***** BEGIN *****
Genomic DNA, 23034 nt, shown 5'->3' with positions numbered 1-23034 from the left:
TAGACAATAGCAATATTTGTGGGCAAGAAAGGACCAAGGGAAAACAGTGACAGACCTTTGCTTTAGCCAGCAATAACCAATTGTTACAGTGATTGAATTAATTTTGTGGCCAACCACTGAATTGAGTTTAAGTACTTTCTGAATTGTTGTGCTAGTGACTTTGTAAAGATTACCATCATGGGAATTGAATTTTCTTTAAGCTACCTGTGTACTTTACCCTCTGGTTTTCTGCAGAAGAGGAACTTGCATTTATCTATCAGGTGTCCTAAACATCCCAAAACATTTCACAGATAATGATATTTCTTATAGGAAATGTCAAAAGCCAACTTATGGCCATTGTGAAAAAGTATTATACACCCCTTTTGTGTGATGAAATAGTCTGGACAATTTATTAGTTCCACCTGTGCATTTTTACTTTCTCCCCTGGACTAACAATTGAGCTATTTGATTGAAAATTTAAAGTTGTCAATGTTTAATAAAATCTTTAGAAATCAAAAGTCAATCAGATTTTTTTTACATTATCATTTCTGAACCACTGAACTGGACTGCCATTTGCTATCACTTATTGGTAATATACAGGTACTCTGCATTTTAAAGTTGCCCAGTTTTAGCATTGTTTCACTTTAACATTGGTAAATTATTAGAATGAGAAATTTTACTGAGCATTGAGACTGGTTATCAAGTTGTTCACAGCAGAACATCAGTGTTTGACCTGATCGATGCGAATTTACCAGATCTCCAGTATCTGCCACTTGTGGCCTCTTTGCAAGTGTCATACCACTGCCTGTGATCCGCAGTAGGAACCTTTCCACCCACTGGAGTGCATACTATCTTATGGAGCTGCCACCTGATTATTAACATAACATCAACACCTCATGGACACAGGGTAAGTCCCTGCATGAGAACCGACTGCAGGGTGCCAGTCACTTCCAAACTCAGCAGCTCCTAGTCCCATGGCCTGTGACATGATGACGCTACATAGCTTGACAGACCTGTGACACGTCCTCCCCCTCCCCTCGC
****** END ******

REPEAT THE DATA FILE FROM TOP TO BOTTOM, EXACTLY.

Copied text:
Genomic DNA, 23034 nt, shown 5'->3' with positions numbered 1-23034 from the left:
TAGACAATAGCAATATTTGTGGGCAAGAAAGGACCAAGGGAAAACAGTGACAGACCTTTGCTTTAGCCAGCAATAACCAATTGTTACAGTGATTGAATTAATTTTGTGGCCAACCACTGAATTGAGTTTAAGTACTTTCTGAATTGTTGTGCTAGTGACTTTGTAAAGATTACCATCATGGGAATTGAATTTTCTTTAAGCTACCTGTGTACTTTACCCTCTGGTTTTCTGCAGAAGAGGAACTTGCATTTATCTATCAGGTGTCCTAAACATCCCAAAACATTTCACAGATAATGATATTTCTTATAGGAAATGTCAAAAGCCAACTTATGGCCATTGTGAAAAAGTATTATACACCCCTTTTGTGTGATGAAATAGTCTGGACAATTTATTAGTTCCACCTGTGCATTTTTACTTTCTCCCCTGGACTAACAATTGAGCTATTTGATTGAAAATTTAAAGTTGTCAATGTTTAATAAAATCTTTAGAAATCAAAAGTCAATCAGATTTTTTTTACATTATCATTTCTGAACCACTGAACTGGACTGCCATTTGCTATCACTTATTGGTAATATACAGGTACTCTGCATTTTAAAGTTGCCCAGTTTTAGCATTGTTTCACTTTAACATTGGTAAATTATTAGAATGAGAAATTTTACTGAGCATTGAGACTGGTTATCAAGTTGTTCACAGCAGAACATCAGTGTTTGACCTGATCGATGCGAATTTACCAGATCTCCAGTATCTGCCACTTGTGGCCTCTTTGCAAGTGTCATACCACTGCCTGTGATCCGCAGTAGGAACCTTTCCACCCACTGGAGTGCATACTATCTTATGGAGCTGCCACCTGATTATTAACATAACATCAACACCTCATGGACACAGGGTAAGTCCCTGCATGAGAACCGACTGCAGGGTGCCAGTCACTTCCAAACTCAGCAGCTCCTAGTCCCATGGCCTGTGACATGATGACGCTACATAGCTTGACAGACCTGTGACACGTCCTCCCCCTCCCCTCGC